Guide to dark GUI in elementaryOS and Lubuntu

Some time ago I decided I want to use dark GUI wherever possible, main reason being the fact that “white on black” causes much less strain of the eyes than the other way round. This post contains references to all the different guides, dark themes, software or other related tips I encountered and found useful in some way.

It may look like a lot of work, but if you spend a lot of time on the computer and care about your health, it is definitely worth it.

I provide guides for the two linux distributions I use, but they might be useful also for another Ubuntu-based distros.

Please note that this article is not yet complete and the results aren’t always perfect, but I am going to update and improve it in the future. And if you have any similar tips (especially for applications that need extra configuration) or if you find any mistakes, please be so kind to leave a comment.


  1. First, install all the required packages:
    sudo add-apt-repository ppa:satyajit-happy/themes && sudo apt-add-repository ppa:versable/elementary-update && sudo apt-get update && sudo apt-get install elementary-tweaks elementary-dark-theme elementary-wallpaper-collection elementary-plank-themes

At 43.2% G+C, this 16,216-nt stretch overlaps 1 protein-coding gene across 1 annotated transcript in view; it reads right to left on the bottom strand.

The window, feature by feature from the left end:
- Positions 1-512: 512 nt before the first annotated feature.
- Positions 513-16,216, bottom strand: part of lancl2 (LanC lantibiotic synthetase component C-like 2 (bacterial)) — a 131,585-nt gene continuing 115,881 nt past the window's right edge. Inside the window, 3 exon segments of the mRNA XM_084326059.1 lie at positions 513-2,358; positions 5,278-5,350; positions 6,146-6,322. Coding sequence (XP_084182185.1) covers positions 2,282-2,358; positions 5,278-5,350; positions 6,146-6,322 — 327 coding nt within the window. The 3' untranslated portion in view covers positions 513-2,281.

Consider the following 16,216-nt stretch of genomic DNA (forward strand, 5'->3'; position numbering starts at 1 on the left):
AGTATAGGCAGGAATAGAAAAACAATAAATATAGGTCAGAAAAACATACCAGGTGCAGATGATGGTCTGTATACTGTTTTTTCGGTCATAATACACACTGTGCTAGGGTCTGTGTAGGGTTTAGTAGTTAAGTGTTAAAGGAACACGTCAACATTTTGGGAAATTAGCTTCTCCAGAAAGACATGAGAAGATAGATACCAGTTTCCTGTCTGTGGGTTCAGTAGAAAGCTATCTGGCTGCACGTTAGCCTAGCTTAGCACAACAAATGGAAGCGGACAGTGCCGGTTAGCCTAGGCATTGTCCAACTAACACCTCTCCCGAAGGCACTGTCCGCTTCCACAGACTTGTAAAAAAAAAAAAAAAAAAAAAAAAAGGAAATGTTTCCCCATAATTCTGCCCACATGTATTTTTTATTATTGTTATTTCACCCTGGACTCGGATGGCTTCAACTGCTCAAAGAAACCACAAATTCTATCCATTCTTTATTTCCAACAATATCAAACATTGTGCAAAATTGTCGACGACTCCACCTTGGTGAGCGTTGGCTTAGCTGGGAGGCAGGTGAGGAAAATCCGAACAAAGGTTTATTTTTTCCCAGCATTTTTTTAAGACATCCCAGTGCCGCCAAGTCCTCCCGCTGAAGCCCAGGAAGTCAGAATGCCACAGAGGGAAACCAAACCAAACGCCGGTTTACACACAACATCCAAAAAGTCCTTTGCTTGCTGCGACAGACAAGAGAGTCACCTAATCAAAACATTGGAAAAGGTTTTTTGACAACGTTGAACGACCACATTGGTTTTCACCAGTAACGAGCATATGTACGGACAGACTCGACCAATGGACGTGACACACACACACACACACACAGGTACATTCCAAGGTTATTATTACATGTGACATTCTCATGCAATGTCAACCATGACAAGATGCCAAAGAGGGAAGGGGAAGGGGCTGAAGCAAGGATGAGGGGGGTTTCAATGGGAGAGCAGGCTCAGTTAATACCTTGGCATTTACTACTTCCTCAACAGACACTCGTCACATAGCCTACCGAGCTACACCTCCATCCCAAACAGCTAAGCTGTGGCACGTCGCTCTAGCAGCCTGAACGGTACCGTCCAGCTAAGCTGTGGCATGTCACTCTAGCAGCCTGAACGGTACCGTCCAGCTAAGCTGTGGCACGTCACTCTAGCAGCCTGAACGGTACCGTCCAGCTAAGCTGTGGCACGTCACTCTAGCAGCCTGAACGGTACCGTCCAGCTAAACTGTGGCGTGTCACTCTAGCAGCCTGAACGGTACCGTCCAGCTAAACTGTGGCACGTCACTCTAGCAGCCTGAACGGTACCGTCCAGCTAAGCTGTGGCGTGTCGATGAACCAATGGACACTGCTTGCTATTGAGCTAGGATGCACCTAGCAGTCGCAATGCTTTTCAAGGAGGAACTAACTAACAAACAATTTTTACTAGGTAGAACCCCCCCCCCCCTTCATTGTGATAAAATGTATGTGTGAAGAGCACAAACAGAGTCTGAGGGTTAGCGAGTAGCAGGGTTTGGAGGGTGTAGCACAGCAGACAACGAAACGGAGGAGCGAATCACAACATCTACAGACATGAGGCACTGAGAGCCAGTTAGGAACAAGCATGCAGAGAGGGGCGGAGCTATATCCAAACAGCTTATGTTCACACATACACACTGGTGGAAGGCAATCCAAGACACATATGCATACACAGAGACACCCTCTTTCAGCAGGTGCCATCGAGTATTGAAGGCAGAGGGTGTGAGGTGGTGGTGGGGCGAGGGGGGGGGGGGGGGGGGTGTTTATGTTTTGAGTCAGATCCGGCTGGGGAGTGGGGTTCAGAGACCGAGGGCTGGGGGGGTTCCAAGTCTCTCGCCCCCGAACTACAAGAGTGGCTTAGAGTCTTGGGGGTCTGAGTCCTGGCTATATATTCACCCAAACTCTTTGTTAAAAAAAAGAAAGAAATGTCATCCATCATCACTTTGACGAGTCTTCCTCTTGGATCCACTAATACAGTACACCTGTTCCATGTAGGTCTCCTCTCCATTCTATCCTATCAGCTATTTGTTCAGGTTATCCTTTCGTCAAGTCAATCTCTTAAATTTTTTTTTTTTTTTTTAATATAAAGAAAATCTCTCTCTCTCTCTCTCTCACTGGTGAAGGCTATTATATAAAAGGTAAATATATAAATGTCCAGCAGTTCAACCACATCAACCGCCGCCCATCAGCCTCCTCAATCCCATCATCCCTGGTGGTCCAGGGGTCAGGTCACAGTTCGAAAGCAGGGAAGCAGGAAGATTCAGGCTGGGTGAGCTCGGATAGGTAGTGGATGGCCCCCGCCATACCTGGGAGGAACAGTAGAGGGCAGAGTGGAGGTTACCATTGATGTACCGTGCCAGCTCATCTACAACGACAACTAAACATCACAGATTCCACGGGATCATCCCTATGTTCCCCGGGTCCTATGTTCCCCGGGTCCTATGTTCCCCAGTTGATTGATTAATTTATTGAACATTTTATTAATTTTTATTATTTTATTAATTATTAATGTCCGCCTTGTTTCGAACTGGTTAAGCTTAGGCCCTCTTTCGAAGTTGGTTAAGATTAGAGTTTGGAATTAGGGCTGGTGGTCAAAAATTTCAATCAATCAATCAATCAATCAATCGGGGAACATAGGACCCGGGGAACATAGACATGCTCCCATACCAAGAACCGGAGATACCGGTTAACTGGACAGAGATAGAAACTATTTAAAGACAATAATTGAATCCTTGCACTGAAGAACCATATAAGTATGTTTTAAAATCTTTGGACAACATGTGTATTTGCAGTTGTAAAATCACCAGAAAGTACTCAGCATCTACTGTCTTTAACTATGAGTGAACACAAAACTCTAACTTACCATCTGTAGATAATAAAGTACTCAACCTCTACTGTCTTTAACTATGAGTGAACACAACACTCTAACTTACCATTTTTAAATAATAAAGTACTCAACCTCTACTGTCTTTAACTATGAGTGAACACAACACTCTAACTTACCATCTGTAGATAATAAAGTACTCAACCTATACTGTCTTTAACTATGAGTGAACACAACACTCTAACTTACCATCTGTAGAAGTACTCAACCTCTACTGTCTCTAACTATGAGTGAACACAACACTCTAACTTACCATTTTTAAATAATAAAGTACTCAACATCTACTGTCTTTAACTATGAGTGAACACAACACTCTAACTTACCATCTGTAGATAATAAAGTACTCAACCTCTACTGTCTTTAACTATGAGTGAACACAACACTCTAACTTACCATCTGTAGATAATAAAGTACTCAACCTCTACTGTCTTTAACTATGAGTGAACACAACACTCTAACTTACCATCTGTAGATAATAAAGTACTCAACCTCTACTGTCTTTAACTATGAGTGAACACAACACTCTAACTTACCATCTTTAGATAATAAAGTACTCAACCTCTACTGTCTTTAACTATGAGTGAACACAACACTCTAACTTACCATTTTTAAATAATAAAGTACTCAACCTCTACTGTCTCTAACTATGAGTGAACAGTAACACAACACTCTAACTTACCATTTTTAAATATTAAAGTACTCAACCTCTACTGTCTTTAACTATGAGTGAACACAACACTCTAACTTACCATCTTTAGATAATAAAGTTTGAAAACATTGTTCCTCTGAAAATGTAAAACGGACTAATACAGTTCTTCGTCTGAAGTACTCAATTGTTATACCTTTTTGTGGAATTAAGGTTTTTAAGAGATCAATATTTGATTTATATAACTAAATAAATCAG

2. Then go to System settingsTweaks and on the first tab (Appearance) set Windows Decoration Theme and Interface Theme to elementary Dark.
  3. In the Tweaks window, select Plank and set Theme to Darktheon.
  4. Choose some dark background that fits with the GUI.


Lubuntu 14.04

Theming of Lubuntu has proven to be a bit more complex. Please read through the Theming Guide first.

I’ve decided to use the elementary Dark theme, which supports both GTK 2 and GTK 3. However, it has no support for openbox, so we need to install yet another theme. I chose Turquoise Night.

  1. Download elementary Dark theme and extract the directory (as root) “elementary Dark" to /usr/share/themes
  2. Run lxappearance and update settings on different tabs:
    1. Widget: Select elementary Dark.
    2. Colour: Uncheck Use custom colour scheme.
  3. Download Turqoise Night Ob.
  4. Openbox Configuration ManagerTheme → Install new theme. Select the obt file from Turquoise Night theme. Close.